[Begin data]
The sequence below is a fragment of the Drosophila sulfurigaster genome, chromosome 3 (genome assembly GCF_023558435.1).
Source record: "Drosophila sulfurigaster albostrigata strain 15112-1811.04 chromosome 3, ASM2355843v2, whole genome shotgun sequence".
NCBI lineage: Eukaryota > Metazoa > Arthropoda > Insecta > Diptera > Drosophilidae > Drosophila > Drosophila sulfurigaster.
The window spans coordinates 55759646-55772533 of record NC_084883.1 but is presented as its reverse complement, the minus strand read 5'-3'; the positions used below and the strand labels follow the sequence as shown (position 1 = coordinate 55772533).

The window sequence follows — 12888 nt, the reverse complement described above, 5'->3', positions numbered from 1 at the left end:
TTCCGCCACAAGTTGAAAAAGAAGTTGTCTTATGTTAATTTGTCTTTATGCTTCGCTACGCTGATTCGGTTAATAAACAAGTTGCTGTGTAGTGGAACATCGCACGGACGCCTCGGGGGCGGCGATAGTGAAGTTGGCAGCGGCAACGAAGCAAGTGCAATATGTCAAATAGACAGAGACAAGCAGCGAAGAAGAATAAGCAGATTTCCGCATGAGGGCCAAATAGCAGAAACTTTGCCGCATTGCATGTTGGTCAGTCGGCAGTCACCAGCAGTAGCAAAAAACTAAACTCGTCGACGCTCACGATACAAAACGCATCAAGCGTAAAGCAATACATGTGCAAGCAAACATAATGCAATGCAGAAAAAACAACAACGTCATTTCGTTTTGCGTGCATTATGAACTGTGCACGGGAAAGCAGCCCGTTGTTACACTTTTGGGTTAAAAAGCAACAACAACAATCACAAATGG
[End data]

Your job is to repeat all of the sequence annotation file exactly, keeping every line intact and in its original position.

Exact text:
The sequence below is a fragment of the Drosophila sulfurigaster genome, chromosome 3 (genome assembly GCF_023558435.1).
Source record: "Drosophila sulfurigaster albostrigata strain 15112-1811.04 chromosome 3, ASM2355843v2, whole genome shotgun sequence".
NCBI lineage: Eukaryota > Metazoa > Arthropoda > Insecta > Diptera > Drosophilidae > Drosophila > Drosophila sulfurigaster.
The window spans coordinates 55759646-55772533 of record NC_084883.1 but is presented as its reverse complement, the minus strand read 5'-3'; the positions used below and the strand labels follow the sequence as shown (position 1 = coordinate 55772533).

The window sequence follows — 12888 nt, the reverse complement described above, 5'->3', positions numbered from 1 at the left end:
TTCCGCCACAAGTTGAAAAAGAAGTTGTCTTATGTTAATTTGTCTTTATGCTTCGCTACGCTGATTCGGTTAATAAACAAGTTGCTGTGTAGTGGAACATCGCACGGACGCCTCGGGGGCGGCGATAGTGAAGTTGGCAGCGGCAACGAAGCAAGTGCAATATGTCAAATAGACAGAGACAAGCAGCGAAGAAGAATAAGCAGATTTCCGCATGAGGGCCAAATAGCAGAAACTTTGCCGCATTGCATGTTGGTCAGTCGGCAGTCACCAGCAGTAGCAAAAAACTAAACTCGTCGACGCTCACGATACAAAACGCATCAAGCGTAAAGCAATACATGTGCAAGCAAACATAATGCAATGCAGAAAAAACAACAACGTCATTTCGTTTTGCGTGCATTATGAACTGTGCACGGGAAAGCAGCCCGTTGTTACACTTTTGGGTTAAAAAGCAACAACAACAATCACAAATGG